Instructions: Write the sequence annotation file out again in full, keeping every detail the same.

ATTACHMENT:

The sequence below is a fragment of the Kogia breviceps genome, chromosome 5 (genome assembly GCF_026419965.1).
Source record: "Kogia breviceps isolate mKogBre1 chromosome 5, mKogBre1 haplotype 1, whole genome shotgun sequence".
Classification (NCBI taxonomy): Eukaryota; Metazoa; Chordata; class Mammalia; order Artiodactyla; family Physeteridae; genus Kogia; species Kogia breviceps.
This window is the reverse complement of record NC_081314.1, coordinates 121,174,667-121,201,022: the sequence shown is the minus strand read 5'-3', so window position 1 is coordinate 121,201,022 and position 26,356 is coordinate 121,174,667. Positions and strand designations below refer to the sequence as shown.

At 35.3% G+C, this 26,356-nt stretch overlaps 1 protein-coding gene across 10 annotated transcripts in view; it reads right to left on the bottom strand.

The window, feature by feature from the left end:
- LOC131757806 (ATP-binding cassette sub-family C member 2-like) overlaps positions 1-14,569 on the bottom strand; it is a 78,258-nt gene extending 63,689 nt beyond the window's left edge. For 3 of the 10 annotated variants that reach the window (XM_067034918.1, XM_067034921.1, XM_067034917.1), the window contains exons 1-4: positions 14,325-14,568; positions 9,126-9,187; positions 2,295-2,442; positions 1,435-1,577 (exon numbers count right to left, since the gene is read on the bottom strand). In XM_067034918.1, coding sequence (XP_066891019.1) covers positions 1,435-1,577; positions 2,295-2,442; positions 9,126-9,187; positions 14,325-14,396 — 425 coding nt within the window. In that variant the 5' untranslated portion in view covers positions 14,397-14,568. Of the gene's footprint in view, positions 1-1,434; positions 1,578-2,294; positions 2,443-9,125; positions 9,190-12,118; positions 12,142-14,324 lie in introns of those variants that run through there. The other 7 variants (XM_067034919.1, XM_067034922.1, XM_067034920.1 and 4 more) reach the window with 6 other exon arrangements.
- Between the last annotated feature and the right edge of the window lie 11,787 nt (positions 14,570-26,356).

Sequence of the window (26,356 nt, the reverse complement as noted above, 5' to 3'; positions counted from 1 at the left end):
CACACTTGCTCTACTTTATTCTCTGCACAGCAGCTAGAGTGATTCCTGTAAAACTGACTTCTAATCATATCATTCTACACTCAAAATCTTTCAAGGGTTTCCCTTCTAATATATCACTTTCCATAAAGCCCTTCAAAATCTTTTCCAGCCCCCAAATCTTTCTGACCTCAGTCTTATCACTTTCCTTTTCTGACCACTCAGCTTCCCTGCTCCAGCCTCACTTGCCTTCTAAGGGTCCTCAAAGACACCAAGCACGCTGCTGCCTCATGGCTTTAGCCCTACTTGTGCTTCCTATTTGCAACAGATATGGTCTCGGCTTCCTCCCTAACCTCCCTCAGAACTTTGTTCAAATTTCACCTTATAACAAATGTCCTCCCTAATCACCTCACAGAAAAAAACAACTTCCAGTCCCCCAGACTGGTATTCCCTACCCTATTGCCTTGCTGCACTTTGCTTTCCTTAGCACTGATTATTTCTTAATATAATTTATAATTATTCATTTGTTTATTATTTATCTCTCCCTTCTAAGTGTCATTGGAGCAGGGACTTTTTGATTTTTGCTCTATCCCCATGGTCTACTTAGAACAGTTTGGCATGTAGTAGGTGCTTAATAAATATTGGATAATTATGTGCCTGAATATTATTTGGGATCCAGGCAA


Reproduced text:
The sequence below is a fragment of the Kogia breviceps genome, chromosome 5 (genome assembly GCF_026419965.1).
Source record: "Kogia breviceps isolate mKogBre1 chromosome 5, mKogBre1 haplotype 1, whole genome shotgun sequence".
Classification (NCBI taxonomy): Eukaryota; Metazoa; Chordata; class Mammalia; order Artiodactyla; family Physeteridae; genus Kogia; species Kogia breviceps.
This window is the reverse complement of record NC_081314.1, coordinates 121,174,667-121,201,022: the sequence shown is the minus strand read 5'-3', so window position 1 is coordinate 121,201,022 and position 26,356 is coordinate 121,174,667. Positions and strand designations below refer to the sequence as shown.

At 35.3% G+C, this 26,356-nt stretch overlaps 1 protein-coding gene across 10 annotated transcripts in view; it reads right to left on the bottom strand.

The window, feature by feature from the left end:
- LOC131757806 (ATP-binding cassette sub-family C member 2-like) overlaps positions 1-14,569 on the bottom strand; it is a 78,258-nt gene extending 63,689 nt beyond the window's left edge. For 3 of the 10 annotated variants that reach the window (XM_067034918.1, XM_067034921.1, XM_067034917.1), the window contains exons 1-4: positions 14,325-14,568; positions 9,126-9,187; positions 2,295-2,442; positions 1,435-1,577 (exon numbers count right to left, since the gene is read on the bottom strand). In XM_067034918.1, coding sequence (XP_066891019.1) covers positions 1,435-1,577; positions 2,295-2,442; positions 9,126-9,187; positions 14,325-14,396 — 425 coding nt within the window. In that variant the 5' untranslated portion in view covers positions 14,397-14,568. Of the gene's footprint in view, positions 1-1,434; positions 1,578-2,294; positions 2,443-9,125; positions 9,190-12,118; positions 12,142-14,324 lie in introns of those variants that run through there. The other 7 variants (XM_067034919.1, XM_067034922.1, XM_067034920.1 and 4 more) reach the window with 6 other exon arrangements.
- Between the last annotated feature and the right edge of the window lie 11,787 nt (positions 14,570-26,356).

Sequence of the window (26,356 nt, the reverse complement as noted above, 5' to 3'; positions counted from 1 at the left end):
CACACTTGCTCTACTTTATTCTCTGCACAGCAGCTAGAGTGATTCCTGTAAAACTGACTTCTAATCATATCATTCTACACTCAAAATCTTTCAAGGGTTTCCCTTCTAATATATCACTTTCCATAAAGCCCTTCAAAATCTTTTCCAGCCCCCAAATCTTTCTGACCTCAGTCTTATCACTTTCCTTTTCTGACCACTCAGCTTCCCTGCTCCAGCCTCACTTGCCTTCTAAGGGTCCTCAAAGACACCAAGCACGCTGCTGCCTCATGGCTTTAGCCCTACTTGTGCTTCCTATTTGCAACAGATATGGTCTCGGCTTCCTCCCTAACCTCCCTCAGAACTTTGTTCAAATTTCACCTTATAACAAATGTCCTCCCTAATCACCTCACAGAAAAAAACAACTTCCAGTCCCCCAGACTGGTATTCCCTACCCTATTGCCTTGCTGCACTTTGCTTTCCTTAGCACTGATTATTTCTTAATATAATTTATAATTATTCATTTGTTTATTATTTATCTCTCCCTTCTAAGTGTCATTGGAGCAGGGACTTTTTGATTTTTGCTCTATCCCCATGGTCTACTTAGAACAGTTTGGCATGTAGTAGGTGCTTAATAAATATTGGATAATTATGTGCCTGAATATTATTTGGGATCCAGGCAA